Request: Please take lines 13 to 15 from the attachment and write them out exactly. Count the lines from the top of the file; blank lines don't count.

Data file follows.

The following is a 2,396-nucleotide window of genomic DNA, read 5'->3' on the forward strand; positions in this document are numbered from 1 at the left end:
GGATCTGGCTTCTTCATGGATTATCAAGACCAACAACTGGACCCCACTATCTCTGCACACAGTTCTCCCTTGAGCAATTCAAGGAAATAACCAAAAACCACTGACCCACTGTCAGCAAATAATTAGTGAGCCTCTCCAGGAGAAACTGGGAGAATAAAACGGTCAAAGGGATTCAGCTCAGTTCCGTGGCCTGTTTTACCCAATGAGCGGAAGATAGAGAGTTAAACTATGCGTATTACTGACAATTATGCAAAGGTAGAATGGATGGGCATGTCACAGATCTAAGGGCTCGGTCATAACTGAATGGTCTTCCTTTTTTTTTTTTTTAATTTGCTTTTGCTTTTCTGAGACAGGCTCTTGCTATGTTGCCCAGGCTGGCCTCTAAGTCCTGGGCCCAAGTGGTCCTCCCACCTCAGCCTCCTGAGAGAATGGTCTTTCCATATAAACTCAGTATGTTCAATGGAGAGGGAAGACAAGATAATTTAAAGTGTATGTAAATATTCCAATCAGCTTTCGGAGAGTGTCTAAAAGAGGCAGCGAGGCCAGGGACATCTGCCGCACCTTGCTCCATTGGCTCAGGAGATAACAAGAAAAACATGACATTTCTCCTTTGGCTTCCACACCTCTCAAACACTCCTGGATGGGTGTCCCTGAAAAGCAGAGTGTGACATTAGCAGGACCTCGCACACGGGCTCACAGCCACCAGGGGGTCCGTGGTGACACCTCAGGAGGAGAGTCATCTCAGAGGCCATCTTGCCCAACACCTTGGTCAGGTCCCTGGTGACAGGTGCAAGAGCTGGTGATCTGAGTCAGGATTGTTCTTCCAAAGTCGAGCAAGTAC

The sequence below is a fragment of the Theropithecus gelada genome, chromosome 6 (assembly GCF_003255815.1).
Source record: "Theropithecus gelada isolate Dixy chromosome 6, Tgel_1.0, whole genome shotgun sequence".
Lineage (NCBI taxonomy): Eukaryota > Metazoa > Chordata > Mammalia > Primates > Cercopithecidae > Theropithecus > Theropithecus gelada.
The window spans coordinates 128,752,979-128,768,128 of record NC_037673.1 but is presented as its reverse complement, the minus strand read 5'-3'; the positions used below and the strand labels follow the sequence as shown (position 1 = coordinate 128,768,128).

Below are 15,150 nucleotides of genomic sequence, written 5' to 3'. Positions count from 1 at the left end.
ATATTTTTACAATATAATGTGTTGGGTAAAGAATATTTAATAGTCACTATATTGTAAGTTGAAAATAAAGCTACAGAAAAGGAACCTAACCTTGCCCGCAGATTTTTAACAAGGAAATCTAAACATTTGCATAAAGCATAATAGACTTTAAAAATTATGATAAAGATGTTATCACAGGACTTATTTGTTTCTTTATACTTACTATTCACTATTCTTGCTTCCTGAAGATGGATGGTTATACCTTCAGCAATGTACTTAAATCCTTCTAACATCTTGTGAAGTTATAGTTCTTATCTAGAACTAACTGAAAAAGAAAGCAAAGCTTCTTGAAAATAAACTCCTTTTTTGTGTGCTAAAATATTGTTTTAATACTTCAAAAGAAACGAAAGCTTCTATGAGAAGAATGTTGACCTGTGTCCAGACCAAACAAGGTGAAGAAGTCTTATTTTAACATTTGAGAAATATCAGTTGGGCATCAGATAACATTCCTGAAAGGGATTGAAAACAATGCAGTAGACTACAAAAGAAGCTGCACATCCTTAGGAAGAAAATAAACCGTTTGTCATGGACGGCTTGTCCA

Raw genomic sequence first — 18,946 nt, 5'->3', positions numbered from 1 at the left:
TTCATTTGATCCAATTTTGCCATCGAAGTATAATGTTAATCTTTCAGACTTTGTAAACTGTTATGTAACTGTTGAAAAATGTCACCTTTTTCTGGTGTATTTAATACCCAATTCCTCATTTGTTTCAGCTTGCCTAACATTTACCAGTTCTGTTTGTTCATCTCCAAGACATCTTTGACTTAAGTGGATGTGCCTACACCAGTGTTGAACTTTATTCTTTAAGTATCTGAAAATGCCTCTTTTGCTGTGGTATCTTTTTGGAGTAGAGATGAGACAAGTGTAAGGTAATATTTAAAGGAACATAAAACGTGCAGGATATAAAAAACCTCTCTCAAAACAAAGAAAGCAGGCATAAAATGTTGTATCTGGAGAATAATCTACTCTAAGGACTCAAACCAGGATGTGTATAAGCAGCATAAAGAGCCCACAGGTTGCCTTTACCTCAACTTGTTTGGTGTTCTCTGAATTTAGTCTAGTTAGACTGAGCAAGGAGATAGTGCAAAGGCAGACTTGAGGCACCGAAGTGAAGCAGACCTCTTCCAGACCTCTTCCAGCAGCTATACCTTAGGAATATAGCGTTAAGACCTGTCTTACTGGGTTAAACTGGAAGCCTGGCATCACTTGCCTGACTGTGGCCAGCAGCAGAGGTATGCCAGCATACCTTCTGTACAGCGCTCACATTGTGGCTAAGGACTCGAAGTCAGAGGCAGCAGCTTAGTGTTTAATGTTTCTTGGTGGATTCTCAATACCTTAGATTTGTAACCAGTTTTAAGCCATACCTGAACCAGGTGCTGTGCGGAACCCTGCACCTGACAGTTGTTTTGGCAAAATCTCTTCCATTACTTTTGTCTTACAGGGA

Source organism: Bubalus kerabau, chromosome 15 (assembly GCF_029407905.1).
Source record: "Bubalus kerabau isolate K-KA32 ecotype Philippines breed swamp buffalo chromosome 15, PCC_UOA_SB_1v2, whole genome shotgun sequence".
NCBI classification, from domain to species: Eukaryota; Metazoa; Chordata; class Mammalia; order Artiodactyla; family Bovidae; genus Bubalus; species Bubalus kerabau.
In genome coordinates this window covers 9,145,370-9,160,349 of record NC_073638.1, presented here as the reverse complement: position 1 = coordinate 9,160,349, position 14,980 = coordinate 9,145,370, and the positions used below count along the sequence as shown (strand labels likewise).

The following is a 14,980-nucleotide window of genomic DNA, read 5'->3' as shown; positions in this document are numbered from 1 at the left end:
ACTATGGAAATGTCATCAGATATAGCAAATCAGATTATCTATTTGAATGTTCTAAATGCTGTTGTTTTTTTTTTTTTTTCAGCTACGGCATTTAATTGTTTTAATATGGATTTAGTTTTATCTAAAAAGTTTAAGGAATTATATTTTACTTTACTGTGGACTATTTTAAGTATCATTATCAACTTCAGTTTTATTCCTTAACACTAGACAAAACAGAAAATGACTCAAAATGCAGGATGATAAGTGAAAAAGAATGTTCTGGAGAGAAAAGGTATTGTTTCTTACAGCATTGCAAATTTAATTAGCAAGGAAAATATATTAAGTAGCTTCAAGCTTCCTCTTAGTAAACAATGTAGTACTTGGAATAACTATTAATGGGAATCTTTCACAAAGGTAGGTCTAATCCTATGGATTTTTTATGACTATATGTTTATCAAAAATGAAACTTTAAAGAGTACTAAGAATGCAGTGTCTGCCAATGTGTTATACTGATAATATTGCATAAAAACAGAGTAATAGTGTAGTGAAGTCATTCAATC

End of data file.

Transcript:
NCBI classification, from domain to species: Eukaryota; Metazoa; Chordata; class Mammalia; order Artiodactyla; family Bovidae; genus Bubalus; species Bubalus kerabau.
In genome coordinates this window covers 9,145,370-9,160,349 of record NC_073638.1, presented here as the reverse complement: position 1 = coordinate 9,160,349, position 14,980 = coordinate 9,145,370, and the positions used below count along the sequence as shown (strand labels likewise).

The following is a 14,980-nucleotide window of genomic DNA, read 5'->3' as shown; positions in this document are numbered from 1 at the left end: